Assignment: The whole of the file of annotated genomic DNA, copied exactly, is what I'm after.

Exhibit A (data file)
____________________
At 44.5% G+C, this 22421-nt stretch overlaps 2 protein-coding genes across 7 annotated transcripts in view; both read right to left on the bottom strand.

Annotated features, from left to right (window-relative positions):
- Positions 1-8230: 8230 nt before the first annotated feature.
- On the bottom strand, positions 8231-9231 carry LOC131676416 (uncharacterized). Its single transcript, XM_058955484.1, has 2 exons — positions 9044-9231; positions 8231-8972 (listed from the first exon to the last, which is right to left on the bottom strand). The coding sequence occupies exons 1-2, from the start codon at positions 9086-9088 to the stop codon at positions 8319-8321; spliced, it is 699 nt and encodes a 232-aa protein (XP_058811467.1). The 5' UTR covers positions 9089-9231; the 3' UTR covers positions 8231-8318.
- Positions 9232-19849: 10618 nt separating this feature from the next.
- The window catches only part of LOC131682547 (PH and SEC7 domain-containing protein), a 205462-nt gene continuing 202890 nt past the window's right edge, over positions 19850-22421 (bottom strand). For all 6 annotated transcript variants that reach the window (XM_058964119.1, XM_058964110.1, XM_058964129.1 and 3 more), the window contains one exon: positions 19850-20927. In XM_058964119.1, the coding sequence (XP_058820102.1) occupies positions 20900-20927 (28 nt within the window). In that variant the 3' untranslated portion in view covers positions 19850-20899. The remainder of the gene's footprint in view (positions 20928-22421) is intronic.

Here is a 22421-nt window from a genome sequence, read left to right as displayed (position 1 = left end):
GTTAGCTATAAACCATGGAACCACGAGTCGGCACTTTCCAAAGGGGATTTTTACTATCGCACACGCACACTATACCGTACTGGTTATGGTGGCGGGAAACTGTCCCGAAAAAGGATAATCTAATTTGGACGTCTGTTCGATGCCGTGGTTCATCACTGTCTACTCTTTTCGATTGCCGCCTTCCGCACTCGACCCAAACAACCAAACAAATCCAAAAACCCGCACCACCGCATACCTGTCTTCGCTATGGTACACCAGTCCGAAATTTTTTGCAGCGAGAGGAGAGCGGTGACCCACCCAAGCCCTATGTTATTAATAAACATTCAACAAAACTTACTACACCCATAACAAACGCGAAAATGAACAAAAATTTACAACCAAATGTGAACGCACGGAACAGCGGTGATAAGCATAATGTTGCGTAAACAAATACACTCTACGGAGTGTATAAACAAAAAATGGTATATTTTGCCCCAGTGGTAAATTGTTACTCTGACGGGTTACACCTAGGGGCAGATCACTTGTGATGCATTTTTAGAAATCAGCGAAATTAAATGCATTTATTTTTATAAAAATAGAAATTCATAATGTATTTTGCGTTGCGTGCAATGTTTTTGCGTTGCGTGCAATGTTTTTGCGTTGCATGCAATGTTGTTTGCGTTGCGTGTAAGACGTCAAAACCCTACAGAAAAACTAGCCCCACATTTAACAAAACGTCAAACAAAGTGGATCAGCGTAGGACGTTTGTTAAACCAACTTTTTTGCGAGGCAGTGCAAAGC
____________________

At 44.5% G+C, this 22421-nt stretch overlaps 2 protein-coding genes across 7 annotated transcripts in view; both read right to left on the bottom strand.

Annotated features, from left to right (window-relative positions):
- Positions 1-8230: 8230 nt before the first annotated feature.
- On the bottom strand, positions 8231-9231 carry LOC131676416 (uncharacterized). Its single transcript, XM_058955484.1, has 2 exons — positions 9044-9231; positions 8231-8972 (listed from the first exon to the last, which is right to left on the bottom strand). The coding sequence occupies exons 1-2, from the start codon at positions 9086-9088 to the stop codon at positions 8319-8321; spliced, it is 699 nt and encodes a 232-aa protein (XP_058811467.1). The 5' UTR covers positions 9089-9231; the 3' UTR covers positions 8231-8318.
- Positions 9232-19849: 10618 nt separating this feature from the next.
- The window catches only part of LOC131682547 (PH and SEC7 domain-containing protein), a 205462-nt gene continuing 202890 nt past the window's right edge, over positions 19850-22421 (bottom strand). For all 6 annotated transcript variants that reach the window (XM_058964119.1, XM_058964110.1, XM_058964129.1 and 3 more), the window contains one exon: positions 19850-20927. In XM_058964119.1, the coding sequence (XP_058820102.1) occupies positions 20900-20927 (28 nt within the window). In that variant the 3' untranslated portion in view covers positions 19850-20899. The remainder of the gene's footprint in view (positions 20928-22421) is intronic.

Here is a 22421-nt window from a genome sequence, read left to right as displayed (position 1 = left end):
GTTAGCTATAAACCATGGAACCACGAGTCGGCACTTTCCAAAGGGGATTTTTACTATCGCACACGCACACTATACCGTACTGGTTATGGTGGCGGGAAACTGTCCCGAAAAAGGATAATCTAATTTGGACGTCTGTTCGATGCCGTGGTTCATCACTGTCTACTCTTTTCGATTGCCGCCTTCCGCACTCGACCCAAACAACCAAACAAATCCAAAAACCCGCACCACCGCATACCTGTCTTCGCTATGGTACACCAGTCCGAAATTTTTTGCAGCGAGAGGAGAGCGGTGACCCACCCAAGCCCTATGTTATTAATAAACATTCAACAAAACTTACTACACCCATAACAAACGCGAAAATGAACAAAAATTTACAACCAAATGTGAACGCACGGAACAGCGGTGATAAGCATAATGTTGCGTAAACAAATACACTCTACGGAGTGTATAAACAAAAAATGGTATATTTTGCCCCAGTGGTAAATTGTTACTCTGACGGGTTACACCTAGGGGCAGATCACTTGTGATGCATTTTTAGAAATCAGCGAAATTAAATGCATTTATTTTTATAAAAATAGAAATTCATAATGTATTTTGCGTTGCGTGCAATGTTTTTGCGTTGCGTGCAATGTTTTTGCGTTGCATGCAATGTTGTTTGCGTTGCGTGTAAGACGTCAAAACCCTACAGAAAAACTAGCCCCACATTTAACAAAACGTCAAACAAAGTGGATCAGCGTAGGACGTTTGTTAAACCAACTTTTTTGCGAGGCAGTGCAAAGC